An internationally recognized genetics researcher has joined the University of Arizona Cancer Center to be the program leader of the Center’s Cancer Biology Program.
Nathan A. Ellis, PhD, most recently was an associate professor of pediatrics and member of the Institute of Human Genetics at the University of Illinois, Chicago. He has been previously affiliated with the University of Chicago Comprehensive Cancer Research Center, Memorial Sloan-Kettering Cancer Center, and the New York Blood Center.
Dr. Ellis’ primary research effort is to identify and characterize genetic risk factors in colorectal cancer. He currently has major research funding from the Center for Cancer Health Disparities in the National Cancer Institute where the work has expanded to construct a Cancer Genome Atlas for African American Colorectal Cancer. Dr. Ellis also has a National Cancer Institute grant to characterize the role of a protein modification, referred to as SUMOylation, in the regulation of DNA repair.
Investigators in the Cancer Biology Program, one of four scientific programs at the University of Arizona Cancer Center, use powerful genetic analysis tools and molecular and cell biology to probe novel basic mechanisms of cancer initiation and progression. The new concepts that emerge from these investigations will be used to test new approaches to target and subvert cancer development, invasion, and metastasis.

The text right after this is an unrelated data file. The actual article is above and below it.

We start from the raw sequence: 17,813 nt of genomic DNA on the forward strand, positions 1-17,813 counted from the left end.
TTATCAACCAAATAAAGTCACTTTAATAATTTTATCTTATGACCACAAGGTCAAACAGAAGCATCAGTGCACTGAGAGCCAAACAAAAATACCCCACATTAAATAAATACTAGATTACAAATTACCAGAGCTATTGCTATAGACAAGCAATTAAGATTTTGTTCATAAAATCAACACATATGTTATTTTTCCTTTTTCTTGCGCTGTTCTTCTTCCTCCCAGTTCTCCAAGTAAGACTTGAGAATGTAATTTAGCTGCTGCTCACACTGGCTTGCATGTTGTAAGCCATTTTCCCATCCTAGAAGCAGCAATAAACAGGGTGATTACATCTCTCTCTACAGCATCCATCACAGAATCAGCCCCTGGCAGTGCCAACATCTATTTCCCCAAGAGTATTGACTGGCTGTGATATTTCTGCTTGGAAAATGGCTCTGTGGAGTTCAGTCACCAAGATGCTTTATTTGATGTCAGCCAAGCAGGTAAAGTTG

Dr. Ellis has conducted groundbreaking research into – and holds a US patent for the methods of – diagnosis and treatment of Bloom Syndrome, a rare disorder characterized by short stature and predisposition to the development of cancer. The disorder is most common among people of Central and Eastern European Jewish background. His recent work has focused on African American colorectal cancer, where comparative population-genetic analysis is promising to shed new light on cancer susceptibility and the biological basis of cancer health disparities.
Dr. Ellis is a graduate of St. John’s College in Annapolis, Md., and received a doctorate in genetics from the University of Washington. He completed postdoctoral training in human molecular genetics at the Imperial Cancer Research Fund (now called Cancer Research UK) in London, England. He is a member of the American Society of Human Genetics and the American Association for Cancer Research.
- May 28, 2014